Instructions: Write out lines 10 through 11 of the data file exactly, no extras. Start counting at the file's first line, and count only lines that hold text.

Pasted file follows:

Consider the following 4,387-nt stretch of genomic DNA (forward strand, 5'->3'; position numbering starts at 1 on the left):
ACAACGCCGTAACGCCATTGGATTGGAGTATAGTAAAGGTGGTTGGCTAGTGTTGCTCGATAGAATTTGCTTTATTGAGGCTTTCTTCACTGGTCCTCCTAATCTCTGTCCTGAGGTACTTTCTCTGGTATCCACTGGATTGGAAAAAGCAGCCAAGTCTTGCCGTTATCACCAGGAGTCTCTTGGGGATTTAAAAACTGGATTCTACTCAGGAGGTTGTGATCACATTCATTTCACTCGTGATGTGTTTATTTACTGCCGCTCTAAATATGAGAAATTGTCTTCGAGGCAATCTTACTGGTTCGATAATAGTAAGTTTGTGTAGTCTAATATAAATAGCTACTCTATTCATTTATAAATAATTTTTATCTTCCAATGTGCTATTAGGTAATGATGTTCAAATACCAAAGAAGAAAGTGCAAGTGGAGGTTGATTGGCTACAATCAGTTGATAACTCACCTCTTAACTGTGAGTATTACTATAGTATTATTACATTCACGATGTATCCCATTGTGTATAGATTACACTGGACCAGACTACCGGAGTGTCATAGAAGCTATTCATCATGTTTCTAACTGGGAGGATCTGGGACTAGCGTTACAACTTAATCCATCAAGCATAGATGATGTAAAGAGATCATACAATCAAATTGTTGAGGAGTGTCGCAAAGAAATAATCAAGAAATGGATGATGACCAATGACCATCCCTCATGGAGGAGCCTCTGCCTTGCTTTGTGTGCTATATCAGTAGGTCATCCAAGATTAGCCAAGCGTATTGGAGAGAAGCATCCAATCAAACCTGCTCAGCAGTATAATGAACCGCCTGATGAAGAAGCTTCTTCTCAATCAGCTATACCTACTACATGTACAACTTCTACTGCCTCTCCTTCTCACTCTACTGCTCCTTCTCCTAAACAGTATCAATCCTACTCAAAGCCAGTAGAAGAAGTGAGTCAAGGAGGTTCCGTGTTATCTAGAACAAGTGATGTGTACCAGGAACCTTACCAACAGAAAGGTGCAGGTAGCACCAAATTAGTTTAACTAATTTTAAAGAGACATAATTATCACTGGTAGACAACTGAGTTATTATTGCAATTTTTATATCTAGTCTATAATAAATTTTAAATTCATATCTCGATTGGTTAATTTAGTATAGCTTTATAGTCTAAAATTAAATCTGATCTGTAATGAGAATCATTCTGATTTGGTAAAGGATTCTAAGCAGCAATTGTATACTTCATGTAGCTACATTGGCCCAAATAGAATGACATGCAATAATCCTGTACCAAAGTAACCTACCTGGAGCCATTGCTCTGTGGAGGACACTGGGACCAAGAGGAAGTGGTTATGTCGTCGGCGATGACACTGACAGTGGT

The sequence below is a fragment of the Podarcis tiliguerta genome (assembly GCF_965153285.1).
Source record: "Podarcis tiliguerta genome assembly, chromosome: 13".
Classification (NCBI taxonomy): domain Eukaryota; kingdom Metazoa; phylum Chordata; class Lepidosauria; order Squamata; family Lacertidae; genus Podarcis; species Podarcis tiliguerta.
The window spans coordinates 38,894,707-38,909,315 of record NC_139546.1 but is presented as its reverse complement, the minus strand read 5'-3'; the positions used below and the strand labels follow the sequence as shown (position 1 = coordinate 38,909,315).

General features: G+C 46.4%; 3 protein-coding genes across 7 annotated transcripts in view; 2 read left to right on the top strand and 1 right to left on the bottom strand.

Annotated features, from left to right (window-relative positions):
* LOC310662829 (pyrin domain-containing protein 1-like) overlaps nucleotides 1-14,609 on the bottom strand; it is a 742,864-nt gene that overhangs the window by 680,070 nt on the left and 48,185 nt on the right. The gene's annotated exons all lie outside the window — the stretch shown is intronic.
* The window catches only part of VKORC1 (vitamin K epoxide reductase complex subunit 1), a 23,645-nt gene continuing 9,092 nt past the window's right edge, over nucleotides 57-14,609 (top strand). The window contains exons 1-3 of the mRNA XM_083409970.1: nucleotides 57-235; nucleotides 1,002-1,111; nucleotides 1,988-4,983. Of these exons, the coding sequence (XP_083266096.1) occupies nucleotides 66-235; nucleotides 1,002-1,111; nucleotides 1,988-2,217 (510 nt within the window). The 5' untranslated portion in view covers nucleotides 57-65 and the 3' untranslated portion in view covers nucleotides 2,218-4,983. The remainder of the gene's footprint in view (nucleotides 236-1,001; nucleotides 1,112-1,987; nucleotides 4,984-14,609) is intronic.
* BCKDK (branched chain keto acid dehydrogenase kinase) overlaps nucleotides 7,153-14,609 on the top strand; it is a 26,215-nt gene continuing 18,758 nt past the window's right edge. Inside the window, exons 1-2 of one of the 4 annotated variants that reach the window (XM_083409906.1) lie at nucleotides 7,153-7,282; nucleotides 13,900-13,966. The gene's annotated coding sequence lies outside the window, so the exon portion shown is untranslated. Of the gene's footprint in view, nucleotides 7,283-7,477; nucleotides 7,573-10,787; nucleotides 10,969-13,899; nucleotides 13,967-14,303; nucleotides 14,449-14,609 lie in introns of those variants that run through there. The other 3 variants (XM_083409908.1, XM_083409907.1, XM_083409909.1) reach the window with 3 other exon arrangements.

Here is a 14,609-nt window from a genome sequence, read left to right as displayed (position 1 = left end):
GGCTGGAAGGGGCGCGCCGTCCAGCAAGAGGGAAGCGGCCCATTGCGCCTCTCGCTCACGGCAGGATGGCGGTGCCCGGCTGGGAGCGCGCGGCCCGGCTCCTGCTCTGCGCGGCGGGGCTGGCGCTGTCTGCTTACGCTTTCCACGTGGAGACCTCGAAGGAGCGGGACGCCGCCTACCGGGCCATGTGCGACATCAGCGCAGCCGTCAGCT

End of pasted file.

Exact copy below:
* The window catches only part of VKORC1 (vitamin K epoxide reductase complex subunit 1), a 23,645-nt gene continuing 9,092 nt past the window's right edge, over nucleotides 57-14,609 (top strand). The window contains exons 1-3 of the mRNA XM_083409970.1: nucleotides 57-235; nucleotides 1,002-1,111; nucleotides 1,988-4,983. Of these exons, the coding sequence (XP_083266096.1) occupies nucleotides 66-235; nucleotides 1,002-1,111; nucleotides 1,988-2,217 (510 nt within the window). The 5' untranslated portion in view covers nucleotides 57-65 and the 3' untranslated portion in view covers nucleotides 2,218-4,983. The remainder of the gene's footprint in view (nucleotides 236-1,001; nucleotides 1,112-1,987; nucleotides 4,984-14,609) is intronic.
* BCKDK (branched chain keto acid dehydrogenase kinase) overlaps nucleotides 7,153-14,609 on the top strand; it is a 26,215-nt gene continuing 18,758 nt past the window's right edge. Inside the window, exons 1-2 of one of the 4 annotated variants that reach the window (XM_083409906.1) lie at nucleotides 7,153-7,282; nucleotides 13,900-13,966. The gene's annotated coding sequence lies outside the window, so the exon portion shown is untranslated. Of the gene's footprint in view, nucleotides 7,283-7,477; nucleotides 7,573-10,787; nucleotides 10,969-13,899; nucleotides 13,967-14,303; nucleotides 14,449-14,609 lie in introns of those variants that run through there. The other 3 variants (XM_083409908.1, XM_083409907.1, XM_083409909.1) reach the window with 3 other exon arrangements.